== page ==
Oli Studholme recommends making sure “you’re only using images where they make the most sense,” when designing for hi-res. “For example, text is always hi-res, so avoid text as images, and use CSS3 for bling like drop shadows.” The problem with CSS3 is not all browsers in use cope well with it, hence designer Sebastian Green’s suggestion you get to grips with Modernizr: “It’s a great tool to use for CSS3 feature-detection. Not heard of it? Where have you been for the past two years?”
6. Summon Sketch for one-click vector export
For those designers working with bitmap solutions for hi-res displays, it can be time-consuming and tedious to export images multiple times. With OS X vector design tool Sketch, the process is sped up. Exports to bitmaps are done using typical slicing, but each slice enables you to specify layers to include, whether you want to automatically trim transparent pixels, and whether you want the standard @1x image to be joined by a @2x one.
7. Use Slicy to optimise images from PSDs
Another OS X app, Slicy aims to ‘reinvent’ Photoshop slicing. It does this largely by you carefully naming layers and layer groups. On dropping your PSD on to Slicy, it’ll then chop things up and export them, enlarging vectors and layer styles for @2x, or scaling down for designs that are already in hi-res. Further insight into using Slicy can be found on the Realmac blog and also on Veerle Pieters’ website.
8. Derubbish your kerning with TypeButter
One of the great things about hi-res displays is how they make text look almost as good as print. The problem is that this showcases how poor fine type control can be online. TypeButter is a jQuery plug-in that attempts to provide superior kerning, without the problems optimizeLegibility causes. Naturally, it’s not a great script to run on all of a site’s text, but it can improve headings that would otherwise look like they’d been kerned by a drunk goat mashing the keyboard with a hoof.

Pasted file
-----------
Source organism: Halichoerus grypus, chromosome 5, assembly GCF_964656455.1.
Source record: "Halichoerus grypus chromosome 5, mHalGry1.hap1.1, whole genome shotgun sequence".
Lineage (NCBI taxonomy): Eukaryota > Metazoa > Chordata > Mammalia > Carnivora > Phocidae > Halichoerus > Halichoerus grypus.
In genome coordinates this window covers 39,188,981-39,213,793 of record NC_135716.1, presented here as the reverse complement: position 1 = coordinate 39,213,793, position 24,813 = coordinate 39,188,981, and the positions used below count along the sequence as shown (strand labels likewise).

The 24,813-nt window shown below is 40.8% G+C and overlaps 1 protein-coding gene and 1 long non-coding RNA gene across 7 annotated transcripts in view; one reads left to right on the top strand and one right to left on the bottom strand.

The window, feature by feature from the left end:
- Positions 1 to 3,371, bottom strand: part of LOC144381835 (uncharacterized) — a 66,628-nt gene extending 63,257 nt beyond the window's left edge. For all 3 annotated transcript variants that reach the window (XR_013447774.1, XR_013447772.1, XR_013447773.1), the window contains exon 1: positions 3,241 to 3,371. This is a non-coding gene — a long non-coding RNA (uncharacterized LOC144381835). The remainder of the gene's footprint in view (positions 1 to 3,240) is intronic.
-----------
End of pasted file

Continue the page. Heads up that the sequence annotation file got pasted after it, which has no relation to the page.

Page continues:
9. Enable HiDPI in Mountain Lion
Testing with and designing for hi-res screens is best done on the actual hardware. But while it’s one thing to buy a new Android smartphone or an iPad for testing, a new computer is a rather more expensive prospect. If, however, you’ve a Mac running Mountain Lion, you can enable HiDPI mode via a simple Terminal command and reboot, which subsequently places more options within the ‘Scaled’ settings of the System Preferences display pane. Sure, you get the sharpness at twice the physical dimensions, but at least it provides an inkling as to how things work on Retina Macs (and soon hi-res PCs).
10. Create new favicons with X-Icon Editor
As iOS developers have discovered, hi-res displays require you to output more detailed icons – and these also exist to some extent for websites in the form of favicons. X-Icon Editor is an online tool that enables you to directly edit a favicon, but it also enables you to import existing images into one of four slots (from 16-by-16 up to 64-by-64), then tweak, preview and export.
Go with the flow
Finally, if you’re sitting there making whimpering noises, owing to the sheer number of decisions that need to be made regarding reworking content for hi-res displays, help is at hand. Coding guru Thomas Fuchs has created a handy flowchart on how to Retinafy your website. There’s a book, too, which provides further insight into the subject.
Unsure if now's the right time to optimise for hi-res displays? Our Retina feature in issue 235 will help you decide.